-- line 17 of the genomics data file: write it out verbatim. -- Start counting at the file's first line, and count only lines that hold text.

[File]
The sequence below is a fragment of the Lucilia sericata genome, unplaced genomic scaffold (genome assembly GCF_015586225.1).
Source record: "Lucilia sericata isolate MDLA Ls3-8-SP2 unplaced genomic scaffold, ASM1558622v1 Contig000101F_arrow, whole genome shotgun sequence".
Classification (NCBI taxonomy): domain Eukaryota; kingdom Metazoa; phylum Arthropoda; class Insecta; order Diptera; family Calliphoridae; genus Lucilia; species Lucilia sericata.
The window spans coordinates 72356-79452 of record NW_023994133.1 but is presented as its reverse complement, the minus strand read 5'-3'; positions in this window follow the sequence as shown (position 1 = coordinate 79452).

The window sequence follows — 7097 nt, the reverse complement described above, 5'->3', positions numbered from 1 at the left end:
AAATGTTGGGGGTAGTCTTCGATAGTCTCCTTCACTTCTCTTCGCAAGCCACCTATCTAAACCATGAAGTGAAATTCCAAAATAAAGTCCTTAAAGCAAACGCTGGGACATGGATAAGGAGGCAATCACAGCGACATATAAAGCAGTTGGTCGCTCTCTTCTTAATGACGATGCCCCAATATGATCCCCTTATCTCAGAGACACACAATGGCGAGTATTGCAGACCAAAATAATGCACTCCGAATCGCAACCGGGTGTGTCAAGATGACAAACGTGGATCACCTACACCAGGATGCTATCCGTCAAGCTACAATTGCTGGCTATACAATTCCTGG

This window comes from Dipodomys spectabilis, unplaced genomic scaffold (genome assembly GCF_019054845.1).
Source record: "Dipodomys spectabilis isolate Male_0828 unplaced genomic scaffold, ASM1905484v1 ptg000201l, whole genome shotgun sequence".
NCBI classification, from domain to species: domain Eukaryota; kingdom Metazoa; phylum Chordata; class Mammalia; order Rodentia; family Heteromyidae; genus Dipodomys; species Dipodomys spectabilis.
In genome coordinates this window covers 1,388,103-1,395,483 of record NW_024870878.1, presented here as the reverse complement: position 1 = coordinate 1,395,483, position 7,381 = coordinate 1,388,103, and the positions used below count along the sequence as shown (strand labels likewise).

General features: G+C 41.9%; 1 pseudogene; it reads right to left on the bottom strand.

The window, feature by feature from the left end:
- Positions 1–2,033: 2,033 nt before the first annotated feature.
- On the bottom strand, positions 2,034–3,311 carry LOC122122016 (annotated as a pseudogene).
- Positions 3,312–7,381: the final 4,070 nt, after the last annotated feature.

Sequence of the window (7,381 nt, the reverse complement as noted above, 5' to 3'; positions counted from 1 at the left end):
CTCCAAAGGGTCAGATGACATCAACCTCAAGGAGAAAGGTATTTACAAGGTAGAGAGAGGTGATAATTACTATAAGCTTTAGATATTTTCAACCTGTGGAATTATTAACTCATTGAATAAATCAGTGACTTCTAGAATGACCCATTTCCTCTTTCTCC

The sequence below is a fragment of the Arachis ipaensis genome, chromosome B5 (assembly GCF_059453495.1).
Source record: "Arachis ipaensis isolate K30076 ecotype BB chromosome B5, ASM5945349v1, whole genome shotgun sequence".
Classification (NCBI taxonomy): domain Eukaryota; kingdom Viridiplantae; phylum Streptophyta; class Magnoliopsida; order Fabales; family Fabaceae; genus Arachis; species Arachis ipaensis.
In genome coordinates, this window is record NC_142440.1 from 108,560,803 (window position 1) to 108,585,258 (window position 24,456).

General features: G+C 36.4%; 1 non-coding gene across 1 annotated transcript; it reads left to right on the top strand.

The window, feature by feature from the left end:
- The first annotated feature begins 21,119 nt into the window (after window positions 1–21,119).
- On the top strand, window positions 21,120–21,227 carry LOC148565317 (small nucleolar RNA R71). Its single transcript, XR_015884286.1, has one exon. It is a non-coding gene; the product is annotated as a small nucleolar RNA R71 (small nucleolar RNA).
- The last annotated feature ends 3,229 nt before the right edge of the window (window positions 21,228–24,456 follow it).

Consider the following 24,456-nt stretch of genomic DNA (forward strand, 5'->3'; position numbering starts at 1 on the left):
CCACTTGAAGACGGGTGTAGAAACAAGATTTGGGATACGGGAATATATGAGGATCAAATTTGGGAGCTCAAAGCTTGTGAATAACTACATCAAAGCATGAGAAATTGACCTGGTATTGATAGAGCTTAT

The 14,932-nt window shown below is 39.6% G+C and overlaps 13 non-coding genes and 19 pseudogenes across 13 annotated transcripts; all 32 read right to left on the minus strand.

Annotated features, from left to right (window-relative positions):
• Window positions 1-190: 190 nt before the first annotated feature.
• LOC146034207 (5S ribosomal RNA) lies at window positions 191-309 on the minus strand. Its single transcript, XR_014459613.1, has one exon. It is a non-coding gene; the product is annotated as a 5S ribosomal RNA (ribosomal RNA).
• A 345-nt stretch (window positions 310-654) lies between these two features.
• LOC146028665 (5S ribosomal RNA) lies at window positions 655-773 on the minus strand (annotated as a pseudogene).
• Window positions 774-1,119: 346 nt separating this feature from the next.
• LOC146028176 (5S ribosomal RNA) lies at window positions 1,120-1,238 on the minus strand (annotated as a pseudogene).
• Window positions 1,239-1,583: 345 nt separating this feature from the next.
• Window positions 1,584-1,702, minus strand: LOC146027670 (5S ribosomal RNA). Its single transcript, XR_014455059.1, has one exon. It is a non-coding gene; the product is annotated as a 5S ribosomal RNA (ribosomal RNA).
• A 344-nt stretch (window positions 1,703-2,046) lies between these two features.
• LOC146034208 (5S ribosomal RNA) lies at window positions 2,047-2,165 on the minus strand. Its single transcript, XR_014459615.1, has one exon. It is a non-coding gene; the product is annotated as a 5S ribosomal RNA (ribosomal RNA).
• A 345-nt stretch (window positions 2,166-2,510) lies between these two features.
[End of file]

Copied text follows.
CTCCAAAGGGTCAGATGACATCAACCTCAAGGAGAAAGGTATTTACAAGGTAGAGAGAGGTGATAATTACTATAAGCTTTAGATATTTTCAACCTGTGGAATTATTAACTCATTGAATAAATCAGTGACTTCTAGAATGACCCATTTCCTCTTTCTCC